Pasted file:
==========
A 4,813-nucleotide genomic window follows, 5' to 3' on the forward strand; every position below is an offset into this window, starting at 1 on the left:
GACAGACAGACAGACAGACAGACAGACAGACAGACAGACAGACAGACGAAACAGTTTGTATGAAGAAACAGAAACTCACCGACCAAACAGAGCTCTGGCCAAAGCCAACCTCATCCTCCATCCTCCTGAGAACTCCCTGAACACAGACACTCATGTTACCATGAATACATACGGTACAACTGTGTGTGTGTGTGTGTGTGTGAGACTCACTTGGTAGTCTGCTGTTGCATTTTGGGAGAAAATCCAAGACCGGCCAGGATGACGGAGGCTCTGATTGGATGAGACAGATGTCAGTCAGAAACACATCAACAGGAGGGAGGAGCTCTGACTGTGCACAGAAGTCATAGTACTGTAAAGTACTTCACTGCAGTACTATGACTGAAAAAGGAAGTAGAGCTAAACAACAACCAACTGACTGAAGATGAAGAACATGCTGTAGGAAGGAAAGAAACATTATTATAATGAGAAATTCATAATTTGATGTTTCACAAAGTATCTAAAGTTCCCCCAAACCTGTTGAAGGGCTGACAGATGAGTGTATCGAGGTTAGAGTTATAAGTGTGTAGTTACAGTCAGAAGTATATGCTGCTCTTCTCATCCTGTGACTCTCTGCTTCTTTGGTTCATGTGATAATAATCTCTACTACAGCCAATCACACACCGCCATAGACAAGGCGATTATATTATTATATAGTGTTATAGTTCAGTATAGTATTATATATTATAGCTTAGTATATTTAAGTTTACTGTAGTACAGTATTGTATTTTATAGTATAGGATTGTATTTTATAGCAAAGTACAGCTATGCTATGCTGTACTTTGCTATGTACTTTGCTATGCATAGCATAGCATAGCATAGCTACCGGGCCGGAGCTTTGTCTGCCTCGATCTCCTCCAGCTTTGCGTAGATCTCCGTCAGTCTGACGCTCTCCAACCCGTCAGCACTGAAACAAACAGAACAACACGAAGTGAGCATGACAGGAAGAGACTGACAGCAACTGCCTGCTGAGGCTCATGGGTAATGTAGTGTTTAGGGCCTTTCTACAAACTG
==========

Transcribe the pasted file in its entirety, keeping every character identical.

A 4,813-nucleotide genomic window follows, 5' to 3' on the forward strand; every position below is an offset into this window, starting at 1 on the left:
GACAGACAGACAGACAGACAGACAGACAGACAGACAGACAGACAGACGAAACAGTTTGTATGAAGAAACAGAAACTCACCGACCAAACAGAGCTCTGGCCAAAGCCAACCTCATCCTCCATCCTCCTGAGAACTCCCTGAACACAGACACTCATGTTACCATGAATACATACGGTACAACTGTGTGTGTGTGTGTGTGTGTGAGACTCACTTGGTAGTCTGCTGTTGCATTTTGGGAGAAAATCCAAGACCGGCCAGGATGACGGAGGCTCTGATTGGATGAGACAGATGTCAGTCAGAAACACATCAACAGGAGGGAGGAGCTCTGACTGTGCACAGAAGTCATAGTACTGTAAAGTACTTCACTGCAGTACTATGACTGAAAAAGGAAGTAGAGCTAAACAACAACCAACTGACTGAAGATGAAGAACATGCTGTAGGAAGGAAAGAAACATTATTATAATGAGAAATTCATAATTTGATGTTTCACAAAGTATCTAAAGTTCCCCCAAACCTGTTGAAGGGCTGACAGATGAGTGTATCGAGGTTAGAGTTATAAGTGTGTAGTTACAGTCAGAAGTATATGCTGCTCTTCTCATCCTGTGACTCTCTGCTTCTTTGGTTCATGTGATAATAATCTCTACTACAGCCAATCACACACCGCCATAGACAAGGCGATTATATTATTATATAGTGTTATAGTTCAGTATAGTATTATATATTATAGCTTAGTATATTTAAGTTTACTGTAGTACAGTATTGTATTTTATAGTATAGGATTGTATTTTATAGCAAAGTACAGCTATGCTATGCTGTACTTTGCTATGTACTTTGCTATGCATAGCATAGCATAGCATAGCTACCGGGCCGGAGCTTTGTCTGCCTCGATCTCCTCCAGCTTTGCGTAGATCTCCGTCAGTCTGACGCTCTCCAACCCGTCAGCACTGAAACAAACAGAACAACACGAAGTGAGCATGACAGGAAGAGACTGACAGCAACTGCCTGCTGAGGCTCATGGGTAATGTAGTGTTTAGGGCCTTTCTACAAACTG